Sunday Show Recap: All-Maryland Lineups

Many of Maryland's politicians appeared on this week's Sunday shows to address the problems facing Baltimore and the rest of the country, as well possible solutions.

In the wake of the crisis in Baltimore last week, many of Maryland’s politicians took the opportunity to appear on this week’s Sunday shows to address the problems facing the city and the country, as well as possible solutions.

Here are some of the highlights:

CNN’s “State of the Union”: Rep. Chris Van Hollen (D-MD) tells Michael Smerconish that there are “some systematic underlying problems that should be addressed by government.”

Smerconish: “Are the problems, Congressman, that we are here to discuss government-created? Is that why we are talking about government solutions?”

Van Hollen: “I think there are a whole constellation of problems here, but there are some systematic underlying problems that should be addressed by government, both at the local level, the state level and the federal level.

Just last week, for example, we had a big debate in the Congress over a budget that came to the floor. And that budget, frankly, will make poverty worse in places like Baltimore. We have put together alternatives that would improve the situations for family in — families in Baltimore and elsewhere, and we have not been able to move that agenda forward.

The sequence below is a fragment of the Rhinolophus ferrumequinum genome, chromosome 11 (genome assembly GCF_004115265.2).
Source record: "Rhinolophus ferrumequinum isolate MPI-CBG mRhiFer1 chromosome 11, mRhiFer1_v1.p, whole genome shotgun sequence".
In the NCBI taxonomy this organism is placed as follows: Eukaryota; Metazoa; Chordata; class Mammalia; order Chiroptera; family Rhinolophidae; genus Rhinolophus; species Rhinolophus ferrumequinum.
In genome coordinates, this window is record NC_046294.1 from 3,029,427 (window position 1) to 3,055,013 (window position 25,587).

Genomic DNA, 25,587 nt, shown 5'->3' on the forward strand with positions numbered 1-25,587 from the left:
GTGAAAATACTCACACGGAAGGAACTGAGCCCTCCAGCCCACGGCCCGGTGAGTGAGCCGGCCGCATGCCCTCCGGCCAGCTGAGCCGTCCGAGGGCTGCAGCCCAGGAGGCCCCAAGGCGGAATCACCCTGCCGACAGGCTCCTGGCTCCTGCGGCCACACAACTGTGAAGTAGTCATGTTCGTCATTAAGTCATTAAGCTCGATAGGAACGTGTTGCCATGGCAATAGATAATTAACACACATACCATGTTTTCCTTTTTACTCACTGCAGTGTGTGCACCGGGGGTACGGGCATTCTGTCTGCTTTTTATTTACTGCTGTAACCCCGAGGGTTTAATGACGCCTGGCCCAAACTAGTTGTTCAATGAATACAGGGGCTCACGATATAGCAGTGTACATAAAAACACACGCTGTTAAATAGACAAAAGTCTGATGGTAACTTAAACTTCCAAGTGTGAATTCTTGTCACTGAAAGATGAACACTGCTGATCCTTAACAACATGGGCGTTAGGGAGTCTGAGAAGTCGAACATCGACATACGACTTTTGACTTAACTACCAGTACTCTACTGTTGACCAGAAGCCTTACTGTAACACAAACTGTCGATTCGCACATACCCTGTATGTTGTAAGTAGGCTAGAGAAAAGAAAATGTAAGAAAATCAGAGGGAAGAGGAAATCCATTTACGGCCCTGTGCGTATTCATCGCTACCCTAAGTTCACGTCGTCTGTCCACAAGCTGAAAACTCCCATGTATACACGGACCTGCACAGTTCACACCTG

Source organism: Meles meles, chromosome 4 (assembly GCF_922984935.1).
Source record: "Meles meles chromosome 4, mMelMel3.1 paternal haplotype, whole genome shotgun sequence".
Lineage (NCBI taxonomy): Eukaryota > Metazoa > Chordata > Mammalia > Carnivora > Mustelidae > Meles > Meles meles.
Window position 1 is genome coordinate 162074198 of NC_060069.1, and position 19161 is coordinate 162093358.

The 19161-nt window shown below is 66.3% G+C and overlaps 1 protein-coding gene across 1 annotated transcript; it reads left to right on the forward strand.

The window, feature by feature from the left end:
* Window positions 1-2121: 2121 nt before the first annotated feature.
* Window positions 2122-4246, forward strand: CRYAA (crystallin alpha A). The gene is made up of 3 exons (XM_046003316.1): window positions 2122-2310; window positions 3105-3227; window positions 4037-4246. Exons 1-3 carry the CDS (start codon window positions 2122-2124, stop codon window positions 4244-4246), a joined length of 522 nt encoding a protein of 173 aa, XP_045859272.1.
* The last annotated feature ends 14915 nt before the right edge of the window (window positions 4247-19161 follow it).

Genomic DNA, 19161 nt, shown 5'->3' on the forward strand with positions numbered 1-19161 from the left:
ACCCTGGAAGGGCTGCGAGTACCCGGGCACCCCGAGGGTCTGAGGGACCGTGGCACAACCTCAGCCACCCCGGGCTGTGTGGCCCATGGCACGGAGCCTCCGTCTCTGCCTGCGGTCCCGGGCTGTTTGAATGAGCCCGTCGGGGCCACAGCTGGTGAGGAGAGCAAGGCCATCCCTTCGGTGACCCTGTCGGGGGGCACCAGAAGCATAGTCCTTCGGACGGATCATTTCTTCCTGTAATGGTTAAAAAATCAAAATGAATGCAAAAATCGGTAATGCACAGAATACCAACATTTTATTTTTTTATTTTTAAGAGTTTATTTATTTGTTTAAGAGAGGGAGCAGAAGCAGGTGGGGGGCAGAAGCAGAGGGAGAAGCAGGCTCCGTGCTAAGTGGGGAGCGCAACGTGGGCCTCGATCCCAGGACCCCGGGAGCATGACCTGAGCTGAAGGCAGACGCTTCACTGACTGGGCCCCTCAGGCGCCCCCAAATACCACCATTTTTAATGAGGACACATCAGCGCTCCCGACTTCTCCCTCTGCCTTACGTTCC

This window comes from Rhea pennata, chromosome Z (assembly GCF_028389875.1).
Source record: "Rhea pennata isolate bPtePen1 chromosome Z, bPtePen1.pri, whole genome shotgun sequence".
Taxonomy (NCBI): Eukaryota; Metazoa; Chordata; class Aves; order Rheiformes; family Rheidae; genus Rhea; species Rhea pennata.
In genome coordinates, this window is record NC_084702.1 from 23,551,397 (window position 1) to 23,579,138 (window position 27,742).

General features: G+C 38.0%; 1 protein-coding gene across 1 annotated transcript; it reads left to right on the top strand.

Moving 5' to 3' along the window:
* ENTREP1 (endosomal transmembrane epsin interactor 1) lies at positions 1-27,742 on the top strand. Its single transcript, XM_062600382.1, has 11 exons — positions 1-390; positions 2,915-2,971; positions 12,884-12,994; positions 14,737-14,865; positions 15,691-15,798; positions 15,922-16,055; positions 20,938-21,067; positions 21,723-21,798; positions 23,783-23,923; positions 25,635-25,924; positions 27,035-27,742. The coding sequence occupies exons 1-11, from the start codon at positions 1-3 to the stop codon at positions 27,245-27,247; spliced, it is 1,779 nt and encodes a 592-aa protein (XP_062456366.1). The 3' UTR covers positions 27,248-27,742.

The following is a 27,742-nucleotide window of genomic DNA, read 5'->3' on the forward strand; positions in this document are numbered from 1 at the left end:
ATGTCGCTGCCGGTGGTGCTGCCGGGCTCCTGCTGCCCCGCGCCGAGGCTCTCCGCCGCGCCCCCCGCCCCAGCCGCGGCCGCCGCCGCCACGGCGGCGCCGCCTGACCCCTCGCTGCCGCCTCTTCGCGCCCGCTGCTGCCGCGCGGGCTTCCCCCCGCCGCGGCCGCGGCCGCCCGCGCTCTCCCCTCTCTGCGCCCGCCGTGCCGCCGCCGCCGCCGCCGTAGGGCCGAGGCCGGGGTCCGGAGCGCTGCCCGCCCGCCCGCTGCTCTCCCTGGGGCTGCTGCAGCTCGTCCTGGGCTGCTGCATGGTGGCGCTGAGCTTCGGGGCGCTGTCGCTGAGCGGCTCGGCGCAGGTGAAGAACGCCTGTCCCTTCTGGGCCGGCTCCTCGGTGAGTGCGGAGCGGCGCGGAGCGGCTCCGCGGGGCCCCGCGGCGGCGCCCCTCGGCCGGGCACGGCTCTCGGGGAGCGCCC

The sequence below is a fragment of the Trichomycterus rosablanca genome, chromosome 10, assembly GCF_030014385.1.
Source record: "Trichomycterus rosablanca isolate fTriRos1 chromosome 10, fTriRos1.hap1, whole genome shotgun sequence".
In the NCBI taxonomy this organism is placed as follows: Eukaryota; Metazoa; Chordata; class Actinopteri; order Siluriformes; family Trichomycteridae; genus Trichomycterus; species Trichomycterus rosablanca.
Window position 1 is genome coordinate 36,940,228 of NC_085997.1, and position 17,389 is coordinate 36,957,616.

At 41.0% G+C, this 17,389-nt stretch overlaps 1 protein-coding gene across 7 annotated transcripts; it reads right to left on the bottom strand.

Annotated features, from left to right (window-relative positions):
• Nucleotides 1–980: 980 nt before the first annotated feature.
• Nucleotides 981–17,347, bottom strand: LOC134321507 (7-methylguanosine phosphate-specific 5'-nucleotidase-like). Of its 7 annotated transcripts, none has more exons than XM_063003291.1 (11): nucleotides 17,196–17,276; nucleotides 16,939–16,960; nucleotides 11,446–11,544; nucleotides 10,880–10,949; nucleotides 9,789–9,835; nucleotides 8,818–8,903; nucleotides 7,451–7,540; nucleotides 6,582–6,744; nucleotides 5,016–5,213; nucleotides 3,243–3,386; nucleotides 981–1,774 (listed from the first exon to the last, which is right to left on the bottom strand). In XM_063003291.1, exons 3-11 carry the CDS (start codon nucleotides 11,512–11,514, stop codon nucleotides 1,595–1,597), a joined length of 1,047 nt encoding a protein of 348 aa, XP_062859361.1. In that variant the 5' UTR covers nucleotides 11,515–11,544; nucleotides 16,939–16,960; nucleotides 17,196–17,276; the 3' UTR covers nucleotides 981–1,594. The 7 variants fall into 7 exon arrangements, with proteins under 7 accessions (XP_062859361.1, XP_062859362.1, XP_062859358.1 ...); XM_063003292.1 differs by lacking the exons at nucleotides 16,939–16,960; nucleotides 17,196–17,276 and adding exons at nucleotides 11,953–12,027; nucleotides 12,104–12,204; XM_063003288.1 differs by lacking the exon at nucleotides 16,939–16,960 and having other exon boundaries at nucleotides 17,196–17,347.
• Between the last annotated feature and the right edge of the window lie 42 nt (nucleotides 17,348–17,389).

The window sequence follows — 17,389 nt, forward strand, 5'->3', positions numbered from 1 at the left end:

So, yes, it’s time for people to come together. We need civic organizations. We need the private sector. Yes, we need government as well. And the debate that is going on right now in Washington, while it’s often abstract in terms of numbers and documents, the real- world impact it can have will make a difference in people’s lives. [09:05:17] And that’s why, for example, the child tax credit, that helps millions of Americans. The proposal in Congress would scale back the child tax credit, would actually put millions of more Americans in poverty. We have got proposals to improve investments in child care, in early education, and also expand, for example, the Earned Income Tax Credit, something Republicans say they are for, but have not put the money into the budget to address.”

Watch full video below, courtesy of CNN:


CBS’s “Face the Nation”: Bob Schieffer asks Cornell William Brooks, NAACP president & CEO (based in Baltimore), whether we are at the point where “we have to have black officials to deal with black people and white officials to deal with white people?”

Schieffer: “Are we at the point in America where we have to have black officials to deal with black people and white officials to deal with white people?  It seems to me there’s still a great divide here.”

Brooks: “Certainly, there is a divide.  But we need to be clear here.  Racial profiling does not require that all the participants be white or black or anything else.  The fact of the matter is this process of profiling communities and people has a disproportionate effect on African Americans.